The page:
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Local population characteristics and hemoglobin A1c testing rates among diabetic medicare beneficiaries.

Yasaitis LC, Bubolz T, Skinner JS, Chandra A - PLoS ONE (2014)

Bottom Line: Testing rates were lowest in the least and most densely populated ZIP codes.Population characteristics explained 5% of testing rate variations.Consequently, even complete risk-adjustment may have little impact on some process of care quality measures; much of the ZIP code-related variations in testing rates likely result from provider-based differences and idiosyncratic local factors not related to poverty, education, or race.

View Article: PubMed Central - PubMed

Affiliation: Harvard Center for Population and Development Studies, Harvard University, Cambridge, Massachusetts, United States of America.

ABSTRACT

Background: Proposed payment reforms in the US healthcare system would hold providers accountable for the care delivered to an assigned patient population. Annual hemoglobin A1c (HbA1c) tests are recommended for all diabetics, but some patient populations may face barriers to high quality healthcare that are beyond providers' control. The magnitude of fine-grained variations in care for diabetic Medicare beneficiaries, and their associations with local population characteristics, are unknown.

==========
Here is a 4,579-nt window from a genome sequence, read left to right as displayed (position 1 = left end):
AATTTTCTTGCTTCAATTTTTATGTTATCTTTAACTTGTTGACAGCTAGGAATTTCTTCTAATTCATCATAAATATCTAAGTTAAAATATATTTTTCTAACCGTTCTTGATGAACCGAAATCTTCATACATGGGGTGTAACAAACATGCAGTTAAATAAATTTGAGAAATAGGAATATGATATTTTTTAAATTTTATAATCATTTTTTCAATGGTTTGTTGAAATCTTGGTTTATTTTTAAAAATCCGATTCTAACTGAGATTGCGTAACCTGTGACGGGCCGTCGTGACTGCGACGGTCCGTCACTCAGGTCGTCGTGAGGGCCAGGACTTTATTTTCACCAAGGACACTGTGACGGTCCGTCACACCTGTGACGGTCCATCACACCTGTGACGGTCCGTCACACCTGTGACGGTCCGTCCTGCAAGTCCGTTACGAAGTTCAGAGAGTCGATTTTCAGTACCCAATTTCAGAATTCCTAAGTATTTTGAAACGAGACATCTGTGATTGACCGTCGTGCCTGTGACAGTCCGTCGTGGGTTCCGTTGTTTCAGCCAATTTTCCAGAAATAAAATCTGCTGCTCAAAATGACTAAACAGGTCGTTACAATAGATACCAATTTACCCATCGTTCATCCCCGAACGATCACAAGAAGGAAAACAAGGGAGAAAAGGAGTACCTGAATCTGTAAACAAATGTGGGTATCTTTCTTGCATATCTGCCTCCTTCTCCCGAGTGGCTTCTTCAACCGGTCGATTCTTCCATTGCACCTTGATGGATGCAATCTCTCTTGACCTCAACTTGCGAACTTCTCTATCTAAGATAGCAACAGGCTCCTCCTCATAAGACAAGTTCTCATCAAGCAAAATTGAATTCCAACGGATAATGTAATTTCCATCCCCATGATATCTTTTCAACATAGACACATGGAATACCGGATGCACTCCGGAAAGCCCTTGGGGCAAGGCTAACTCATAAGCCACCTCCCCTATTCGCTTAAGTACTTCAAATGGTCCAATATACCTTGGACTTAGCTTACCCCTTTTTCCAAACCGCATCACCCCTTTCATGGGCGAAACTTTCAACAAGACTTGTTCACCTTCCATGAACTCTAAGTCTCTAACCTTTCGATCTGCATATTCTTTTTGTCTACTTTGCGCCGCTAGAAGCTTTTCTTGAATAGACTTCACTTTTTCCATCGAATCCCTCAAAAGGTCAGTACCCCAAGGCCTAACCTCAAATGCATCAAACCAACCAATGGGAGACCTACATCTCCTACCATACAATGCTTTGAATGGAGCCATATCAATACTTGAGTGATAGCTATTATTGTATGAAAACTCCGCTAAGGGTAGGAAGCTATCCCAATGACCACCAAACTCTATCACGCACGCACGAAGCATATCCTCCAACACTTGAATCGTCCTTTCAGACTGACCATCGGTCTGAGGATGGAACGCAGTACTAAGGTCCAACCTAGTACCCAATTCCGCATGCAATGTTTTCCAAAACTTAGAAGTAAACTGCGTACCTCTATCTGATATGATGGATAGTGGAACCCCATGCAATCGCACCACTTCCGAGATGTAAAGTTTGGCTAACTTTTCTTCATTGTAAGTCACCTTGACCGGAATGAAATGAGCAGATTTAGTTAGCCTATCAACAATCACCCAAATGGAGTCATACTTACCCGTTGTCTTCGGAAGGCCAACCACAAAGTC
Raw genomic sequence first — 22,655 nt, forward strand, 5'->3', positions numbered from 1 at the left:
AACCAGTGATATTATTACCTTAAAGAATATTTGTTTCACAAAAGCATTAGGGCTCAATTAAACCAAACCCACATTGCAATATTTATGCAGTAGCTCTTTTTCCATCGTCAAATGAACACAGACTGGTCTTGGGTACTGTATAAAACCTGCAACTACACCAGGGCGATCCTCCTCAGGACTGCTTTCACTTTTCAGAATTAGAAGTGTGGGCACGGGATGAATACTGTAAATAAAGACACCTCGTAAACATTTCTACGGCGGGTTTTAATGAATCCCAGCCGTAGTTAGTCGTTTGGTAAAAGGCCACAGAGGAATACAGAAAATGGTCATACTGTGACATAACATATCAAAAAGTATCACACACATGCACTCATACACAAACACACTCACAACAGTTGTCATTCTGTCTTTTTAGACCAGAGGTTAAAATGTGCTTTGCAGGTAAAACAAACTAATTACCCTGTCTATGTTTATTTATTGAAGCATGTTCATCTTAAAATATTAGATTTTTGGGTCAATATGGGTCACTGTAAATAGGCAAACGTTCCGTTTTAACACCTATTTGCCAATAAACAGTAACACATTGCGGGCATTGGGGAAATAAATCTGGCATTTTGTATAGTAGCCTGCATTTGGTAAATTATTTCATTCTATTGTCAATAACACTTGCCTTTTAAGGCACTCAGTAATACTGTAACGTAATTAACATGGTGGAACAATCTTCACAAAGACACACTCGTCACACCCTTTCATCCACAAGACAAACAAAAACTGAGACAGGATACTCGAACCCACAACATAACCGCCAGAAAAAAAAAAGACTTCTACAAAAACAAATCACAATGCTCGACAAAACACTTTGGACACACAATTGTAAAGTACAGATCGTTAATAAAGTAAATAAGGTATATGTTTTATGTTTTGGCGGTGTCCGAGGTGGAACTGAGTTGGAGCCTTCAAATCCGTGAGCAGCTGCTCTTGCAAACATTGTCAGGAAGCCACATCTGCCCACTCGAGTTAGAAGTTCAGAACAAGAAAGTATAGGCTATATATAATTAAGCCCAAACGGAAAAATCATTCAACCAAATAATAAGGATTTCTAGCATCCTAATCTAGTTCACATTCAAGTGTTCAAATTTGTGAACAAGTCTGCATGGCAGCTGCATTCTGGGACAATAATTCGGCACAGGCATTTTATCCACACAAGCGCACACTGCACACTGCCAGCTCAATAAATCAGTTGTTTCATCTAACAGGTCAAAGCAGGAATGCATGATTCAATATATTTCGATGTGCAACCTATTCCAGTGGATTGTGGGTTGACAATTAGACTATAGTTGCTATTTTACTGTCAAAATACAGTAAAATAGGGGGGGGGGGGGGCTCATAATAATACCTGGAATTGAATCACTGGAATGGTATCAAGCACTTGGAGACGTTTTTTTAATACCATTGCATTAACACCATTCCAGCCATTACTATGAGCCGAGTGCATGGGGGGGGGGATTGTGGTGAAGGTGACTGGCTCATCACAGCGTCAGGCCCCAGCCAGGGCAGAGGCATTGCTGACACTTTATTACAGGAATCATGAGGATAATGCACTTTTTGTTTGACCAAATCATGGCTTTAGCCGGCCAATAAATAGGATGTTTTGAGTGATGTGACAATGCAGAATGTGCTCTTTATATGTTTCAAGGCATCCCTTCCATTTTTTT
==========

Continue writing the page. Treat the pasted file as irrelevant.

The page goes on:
Methods: HbA1c tests were recorded for 480,745 diabetic Medicare beneficiaries. Spatial analysis was used to create ZIP code-level estimated testing rates. Associations of testing rates with local population characteristics that are outside the control of providers--population density, the percent African American, with less than a high school education, or living in poverty--were assessed.

Results: In 2009, 83.3% of diabetic Medicare beneficiaries received HbA1c tests. Estimated ZIP code-level rates ranged from 71.0% in the lowest decile to 93.1% in the highest. With each 10% increase in the percent of the population that was African American, associated HbA1c testing rates were 0.24% lower (95% CI -0.32--0.17); for identical increases in the percent with less than a high school education or the percent living in poverty, testing rates were 0.70% lower (-0.95--0.46) and 1.6% lower (-1.8--1.4), respectively. Testing rates were lowest in the least and most densely populated ZIP codes. Population characteristics explained 5% of testing rate variations.

Conclusions: HbA1c testing rates are associated with population characteristics, but these characteristics fail to explain the vast majority of variations. Consequently, even complete risk-adjustment may have little impact on some process of care quality measures; much of the ZIP code-related variations in testing rates likely result from provider-based differences and idiosyncratic local factors not related to poverty, education, or race.

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Related in: MedlinePlus

Multiple Regression Results: Hemglobin A1c Testing Rate Differences Associated With Population Characteristics.ZIP code-level HbA1c testing rates regressed on local population characteristics. Bars represent the 95% CI around the estimated association between each covariate and local HbA1c testing rates.
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pone-0111119-g004: Multiple Regression Results: Hemglobin A1c Testing Rate Differences Associated With Population Characteristics.ZIP code-level HbA1c testing rates regressed on local population characteristics. Bars represent the 95% CI around the estimated association between each covariate and local HbA1c testing rates.